I believe from that, Ricky developed something like a sixth sense. He became extremely intuitive. He was always alert to the little details that would help him to survive first and excel later.
After having watched Rubio's play internationally and in the NBA, what are his biggest weaknesses as a basketball player?
PC: Ricky has won more championships and medals than the best international players and he’s still 26, very young. That means that he understands how to win. He knows what is good and what is not correct to reach the winner’s level. Anyone who has achieved a championship learns from those crucial games, from the last minute to the last possessions, and to what happens inside the locker room.
This makes you understand what kind of responsibility and pressure you will live in if you are successful. Ricky has lived plenty of that since he was very young—with his teams and almost every summer with the National Team. He can make the team play well, even if he doesn't play well individually. Ricky knows and accepts what the team needs.
I'm talking about reading tactical situations—recognizing who will be the second help defender, using this set or another, knowing who takes the next shot, etc.
If your question is more about his individual capacities, I would like to see his shooting percentages improve but I don't feel he must shoot better.
I remember when he broke his wrist at 17 years old. During his recovery period, I started to practice with him individually on his shot. Ricky was practicing hard on his shooting, and it was incredible. With specific drills to improve the details of his catching, his release, etc. I believe he could return to that level.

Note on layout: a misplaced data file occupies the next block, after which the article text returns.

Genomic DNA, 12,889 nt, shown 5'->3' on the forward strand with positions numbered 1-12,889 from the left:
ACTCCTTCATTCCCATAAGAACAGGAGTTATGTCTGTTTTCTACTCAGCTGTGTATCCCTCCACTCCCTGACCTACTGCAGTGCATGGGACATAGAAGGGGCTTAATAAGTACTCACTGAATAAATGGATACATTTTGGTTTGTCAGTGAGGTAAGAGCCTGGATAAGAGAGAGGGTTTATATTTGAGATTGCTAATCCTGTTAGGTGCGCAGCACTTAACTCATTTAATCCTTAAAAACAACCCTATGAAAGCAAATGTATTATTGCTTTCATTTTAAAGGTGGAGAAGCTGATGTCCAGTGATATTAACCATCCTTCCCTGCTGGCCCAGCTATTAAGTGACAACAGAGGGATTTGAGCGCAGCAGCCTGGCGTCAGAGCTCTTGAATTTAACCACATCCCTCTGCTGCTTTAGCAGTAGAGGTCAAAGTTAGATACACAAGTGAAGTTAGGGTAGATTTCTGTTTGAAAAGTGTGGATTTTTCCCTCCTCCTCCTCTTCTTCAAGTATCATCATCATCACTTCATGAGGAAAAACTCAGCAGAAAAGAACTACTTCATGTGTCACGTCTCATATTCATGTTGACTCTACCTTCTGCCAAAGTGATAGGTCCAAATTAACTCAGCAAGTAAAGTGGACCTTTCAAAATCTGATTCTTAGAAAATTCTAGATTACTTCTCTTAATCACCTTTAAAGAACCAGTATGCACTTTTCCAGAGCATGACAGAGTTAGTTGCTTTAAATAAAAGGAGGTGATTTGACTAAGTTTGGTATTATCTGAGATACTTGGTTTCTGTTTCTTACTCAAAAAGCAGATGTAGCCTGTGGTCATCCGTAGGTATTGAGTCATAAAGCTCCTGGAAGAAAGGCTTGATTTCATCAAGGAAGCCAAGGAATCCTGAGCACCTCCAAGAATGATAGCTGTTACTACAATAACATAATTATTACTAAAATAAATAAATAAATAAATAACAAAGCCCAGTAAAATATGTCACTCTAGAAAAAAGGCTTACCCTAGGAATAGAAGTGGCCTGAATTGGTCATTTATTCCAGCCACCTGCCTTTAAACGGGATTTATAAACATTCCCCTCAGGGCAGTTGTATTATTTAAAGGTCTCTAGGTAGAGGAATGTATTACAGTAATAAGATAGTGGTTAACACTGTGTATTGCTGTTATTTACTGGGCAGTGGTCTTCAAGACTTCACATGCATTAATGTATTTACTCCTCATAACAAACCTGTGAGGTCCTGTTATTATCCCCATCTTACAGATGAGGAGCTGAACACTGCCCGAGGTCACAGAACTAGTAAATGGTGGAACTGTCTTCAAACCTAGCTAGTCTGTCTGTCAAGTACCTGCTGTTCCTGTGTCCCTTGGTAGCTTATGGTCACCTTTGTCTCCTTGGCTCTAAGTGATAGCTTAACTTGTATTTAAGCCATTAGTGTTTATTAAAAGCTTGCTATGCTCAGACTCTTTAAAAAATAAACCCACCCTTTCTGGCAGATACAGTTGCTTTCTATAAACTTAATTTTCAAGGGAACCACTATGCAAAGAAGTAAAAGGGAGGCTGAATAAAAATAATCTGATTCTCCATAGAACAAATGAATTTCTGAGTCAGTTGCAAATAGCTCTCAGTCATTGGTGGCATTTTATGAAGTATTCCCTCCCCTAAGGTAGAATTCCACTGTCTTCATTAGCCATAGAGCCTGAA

If I’m his coach, he is in the gym needing to make 100 shots per miss from the previous game.
But when it is time to play and attack the pick roll, for example, his priority is to create a problem for the defense. It doesn’t matter if they go under the screen or try different stuff, he always finds the best option for the team. Normally he assists. And in this way, he helps the team.
If his primary option was scoring first, like others, I assume he could score more. After all these years, I'm sure he could obtain a better percentage than he has now, but the coaches...logically...use him well. He delivers the best for the team.
From this, you see a player with a scoring mentality (Lowry) who became a scorer after missing but kept the confidence to keep shooting, no matter what. And you see another player who became a pure point guard (Rubio) trying to help the team in a different way.
Ricky is now 26 years old, will his jump shot ever improve?
PC: I guess I explained in some ways already, but I'm sure many coaches tried to help him, but every player shoots different. All the best shooters shoot different. What is good for a “shooter” maybe isn't good for Ricky. It depends on biomechanics, the way of teaching, etc.
If his shot does not improve, can Ricky still be the point guard on a great NBA team?
PC: He has been on the podium and getting trophies more than almost anybody in the league so, he just needs to find the right place. He can be one of the special pieces on a championship team. I always thought Minnesota was building in this direction but from a distance, it is difficult to tell.
Ricky in some way is like a chess player. Every time the opponent makes a move he can read the next 24 moves. This make him see the game differently. Personally, I am sure Ricky will be the point guard for a great team.